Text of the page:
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Humes v. Salt Lake City

United States District Court, D. Utah

January 14, 2020

JON HUMES, Plaintiff,
v.
SALT LAKE CITY, Defendant.

          MEMORANDUM DECISION & ORDER TO CURE DEFICIENT AMENDED COMPLAINT

          Jill N. Parrish United States District Court Judge

         Plaintiff, inmate Jon Humes, brings this pro se civil-rights action under 42 U.S.C. § 1983 in forma pauperis under 28 U.S.C. § 1915. Having now screened the Amended Complaint, (Doc. No. 9), under its statutory review function, see 28 U.S.C. § 1915A, [1] the Court orders Plaintiff to file a second amended complaint to cure deficiencies before further pursuing claims.

         AMENDED COMPLAINT'S DEFICIENCIES

         The court has identified several deficiencies with Plaintiff's Amended Complaint including that it:

(a) does not properly affirmatively link Defendant to civil-rights violations;
(b) states § 1983 claims in violation of municipal-liability doctrine (see below);
(c) possibly asserts claims on the constitutional validity of his sentence, which should be brought in a habeas-corpus petition, not civil-rights complaint;
(d) asserts claims possibly invalidated by the rule in Heck (see below);
(e) asserts claims that are past the statute of limitations for a civil-rights case (see below); and
(f) has claims appearing to be based on conditions of current confinement; however, the complaint was apparently not submitted using the legal help Plaintiff is entitled to by his institution under the Constitution. See Lewis v. Casey, 518 U.S. 343, 356 (1996) (requiring prisoners be given “‘adequate law libraries or adequate assistance from persons trained in the law' . . . to ensure that inmates . . . have a reasonably adequate opportunity to file nonfrivolous legal claims challenging their convictions or conditions of confinement”) (quoting Bounds v. Smith, 430 U.S. 817, 828 (1977) (emphasis added)).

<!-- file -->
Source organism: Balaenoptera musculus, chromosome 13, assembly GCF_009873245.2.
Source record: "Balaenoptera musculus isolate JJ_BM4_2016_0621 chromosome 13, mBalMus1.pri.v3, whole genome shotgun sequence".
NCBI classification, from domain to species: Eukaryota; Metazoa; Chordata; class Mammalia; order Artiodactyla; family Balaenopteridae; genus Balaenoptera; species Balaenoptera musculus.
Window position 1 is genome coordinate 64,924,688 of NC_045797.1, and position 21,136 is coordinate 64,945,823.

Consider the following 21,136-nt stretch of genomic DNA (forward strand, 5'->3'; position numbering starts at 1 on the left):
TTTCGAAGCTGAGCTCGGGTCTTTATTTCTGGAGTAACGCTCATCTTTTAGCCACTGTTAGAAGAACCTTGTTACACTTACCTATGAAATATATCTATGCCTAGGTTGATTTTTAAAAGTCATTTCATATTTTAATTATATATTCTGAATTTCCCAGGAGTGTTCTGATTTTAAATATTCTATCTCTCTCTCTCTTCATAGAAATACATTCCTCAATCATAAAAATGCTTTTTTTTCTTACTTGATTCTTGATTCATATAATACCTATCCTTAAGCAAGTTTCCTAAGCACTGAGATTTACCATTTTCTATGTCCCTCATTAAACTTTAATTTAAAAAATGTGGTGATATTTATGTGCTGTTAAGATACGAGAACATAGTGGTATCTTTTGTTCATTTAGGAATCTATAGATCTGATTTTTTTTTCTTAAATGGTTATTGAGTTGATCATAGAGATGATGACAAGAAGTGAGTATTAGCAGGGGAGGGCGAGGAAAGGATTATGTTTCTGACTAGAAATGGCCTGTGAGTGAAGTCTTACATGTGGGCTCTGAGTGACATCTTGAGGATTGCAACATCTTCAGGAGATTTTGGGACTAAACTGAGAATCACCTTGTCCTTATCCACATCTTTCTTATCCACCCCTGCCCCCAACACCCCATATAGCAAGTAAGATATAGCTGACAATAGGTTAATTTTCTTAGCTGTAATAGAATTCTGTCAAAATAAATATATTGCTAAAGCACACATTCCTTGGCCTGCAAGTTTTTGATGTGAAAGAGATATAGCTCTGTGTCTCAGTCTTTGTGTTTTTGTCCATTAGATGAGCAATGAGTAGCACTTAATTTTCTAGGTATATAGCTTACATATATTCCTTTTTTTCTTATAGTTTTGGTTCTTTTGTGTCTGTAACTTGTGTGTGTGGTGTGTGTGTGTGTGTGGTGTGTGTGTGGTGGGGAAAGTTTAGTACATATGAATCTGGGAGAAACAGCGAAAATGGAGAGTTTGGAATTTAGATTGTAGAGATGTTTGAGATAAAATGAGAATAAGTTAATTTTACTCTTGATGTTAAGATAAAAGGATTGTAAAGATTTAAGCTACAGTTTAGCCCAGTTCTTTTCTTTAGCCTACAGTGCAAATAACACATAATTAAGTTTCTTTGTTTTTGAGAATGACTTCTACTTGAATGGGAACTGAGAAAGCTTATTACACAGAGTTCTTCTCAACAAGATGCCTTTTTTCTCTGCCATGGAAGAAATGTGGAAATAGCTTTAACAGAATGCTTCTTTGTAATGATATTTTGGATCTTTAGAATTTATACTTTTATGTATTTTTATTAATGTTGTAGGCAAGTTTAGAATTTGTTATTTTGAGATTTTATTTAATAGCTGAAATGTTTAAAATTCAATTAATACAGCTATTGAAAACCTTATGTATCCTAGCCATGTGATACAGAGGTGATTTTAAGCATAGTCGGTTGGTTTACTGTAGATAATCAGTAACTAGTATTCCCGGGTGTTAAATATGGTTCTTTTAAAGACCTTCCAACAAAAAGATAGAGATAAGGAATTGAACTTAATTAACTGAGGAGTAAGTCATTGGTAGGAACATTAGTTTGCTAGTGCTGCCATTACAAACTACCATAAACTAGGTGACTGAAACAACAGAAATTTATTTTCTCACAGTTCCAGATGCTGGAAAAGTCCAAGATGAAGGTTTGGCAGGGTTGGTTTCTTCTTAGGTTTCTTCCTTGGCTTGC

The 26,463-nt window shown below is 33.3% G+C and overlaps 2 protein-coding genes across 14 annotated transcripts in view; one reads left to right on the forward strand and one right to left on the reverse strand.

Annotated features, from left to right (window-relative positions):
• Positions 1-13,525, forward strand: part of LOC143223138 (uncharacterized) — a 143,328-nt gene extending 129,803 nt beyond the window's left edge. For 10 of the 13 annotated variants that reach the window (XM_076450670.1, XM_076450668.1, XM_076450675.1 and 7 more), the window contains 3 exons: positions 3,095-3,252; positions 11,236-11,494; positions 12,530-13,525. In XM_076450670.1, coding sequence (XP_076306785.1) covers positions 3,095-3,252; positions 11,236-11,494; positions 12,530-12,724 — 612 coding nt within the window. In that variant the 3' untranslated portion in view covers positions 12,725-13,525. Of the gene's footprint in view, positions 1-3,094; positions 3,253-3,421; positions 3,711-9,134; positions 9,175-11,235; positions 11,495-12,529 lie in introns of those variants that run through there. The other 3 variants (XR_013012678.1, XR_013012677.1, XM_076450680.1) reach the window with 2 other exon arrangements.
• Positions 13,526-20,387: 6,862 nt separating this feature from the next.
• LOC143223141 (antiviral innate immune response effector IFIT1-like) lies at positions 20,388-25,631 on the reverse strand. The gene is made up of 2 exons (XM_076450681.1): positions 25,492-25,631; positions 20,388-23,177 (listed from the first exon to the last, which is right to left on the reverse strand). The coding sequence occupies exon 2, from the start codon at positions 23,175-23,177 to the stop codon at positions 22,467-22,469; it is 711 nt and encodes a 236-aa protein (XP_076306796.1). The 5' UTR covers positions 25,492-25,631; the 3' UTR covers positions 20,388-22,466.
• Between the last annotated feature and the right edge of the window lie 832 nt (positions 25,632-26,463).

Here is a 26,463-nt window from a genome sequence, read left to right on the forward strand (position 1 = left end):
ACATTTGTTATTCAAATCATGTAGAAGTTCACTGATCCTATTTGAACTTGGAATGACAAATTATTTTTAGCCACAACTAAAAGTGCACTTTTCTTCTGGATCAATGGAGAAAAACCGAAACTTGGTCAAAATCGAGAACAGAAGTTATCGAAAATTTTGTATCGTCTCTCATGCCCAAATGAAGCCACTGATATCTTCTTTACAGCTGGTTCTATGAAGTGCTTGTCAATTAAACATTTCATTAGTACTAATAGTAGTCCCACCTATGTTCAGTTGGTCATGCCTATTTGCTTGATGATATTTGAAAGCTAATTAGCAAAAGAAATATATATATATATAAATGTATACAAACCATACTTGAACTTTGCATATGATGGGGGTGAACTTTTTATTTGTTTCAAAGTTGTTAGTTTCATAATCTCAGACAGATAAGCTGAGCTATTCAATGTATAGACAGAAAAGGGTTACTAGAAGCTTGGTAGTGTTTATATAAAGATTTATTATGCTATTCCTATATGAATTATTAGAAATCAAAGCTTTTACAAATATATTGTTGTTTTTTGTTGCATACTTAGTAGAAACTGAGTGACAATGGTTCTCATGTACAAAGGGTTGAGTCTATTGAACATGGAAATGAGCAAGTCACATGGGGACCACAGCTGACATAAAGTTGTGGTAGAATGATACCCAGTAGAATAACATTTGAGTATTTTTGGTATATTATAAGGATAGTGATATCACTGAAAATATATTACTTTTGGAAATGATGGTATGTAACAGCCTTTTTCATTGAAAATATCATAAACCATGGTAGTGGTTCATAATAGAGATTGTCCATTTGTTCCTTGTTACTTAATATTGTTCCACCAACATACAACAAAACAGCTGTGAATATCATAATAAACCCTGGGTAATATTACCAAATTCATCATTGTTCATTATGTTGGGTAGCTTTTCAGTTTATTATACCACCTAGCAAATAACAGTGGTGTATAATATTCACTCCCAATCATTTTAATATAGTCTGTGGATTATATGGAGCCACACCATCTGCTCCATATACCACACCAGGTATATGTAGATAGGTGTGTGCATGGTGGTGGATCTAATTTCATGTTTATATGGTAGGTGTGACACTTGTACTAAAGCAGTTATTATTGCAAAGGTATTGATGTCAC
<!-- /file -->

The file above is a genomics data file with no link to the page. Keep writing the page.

GUIDANCE FOR PLAINTIFF

         Rule 8 of the Federal Rules of Civil Procedure requires a complaint to contain “(1) a short and plain statement of the grounds for the court's jurisdiction . . .; (2) a short and plain statement of the claim showing that the pleader is entitled to relief; and (3) a demand for the relief sought.” Rule 8's requirements mean to guarantee “that defendants enjoy fair notice of what the claims against them are and the grounds upon which they rest.” TV Commc'ns Network, Inc. v ESPN, Inc., 767 F.Supp. 1062, 1069 (D. Colo. 1991).

         Pro se litigants are not excused from complying with these minimal pleading demands. “This is so because a pro se plaintiff requires no special legal training to recount the facts surrounding his alleged injury, and he must provide such facts if the court is to determine whether he makes out a claim on which relief can be granted.” Hall v. Bellmon,935 F.2d 1106, 1110 (10th Cir. 1991). Moreover, it is improper for the Court “to assume the role of advocate for a pro se litigant.” Id. Thus, the Court cannot “supply additional facts, ...


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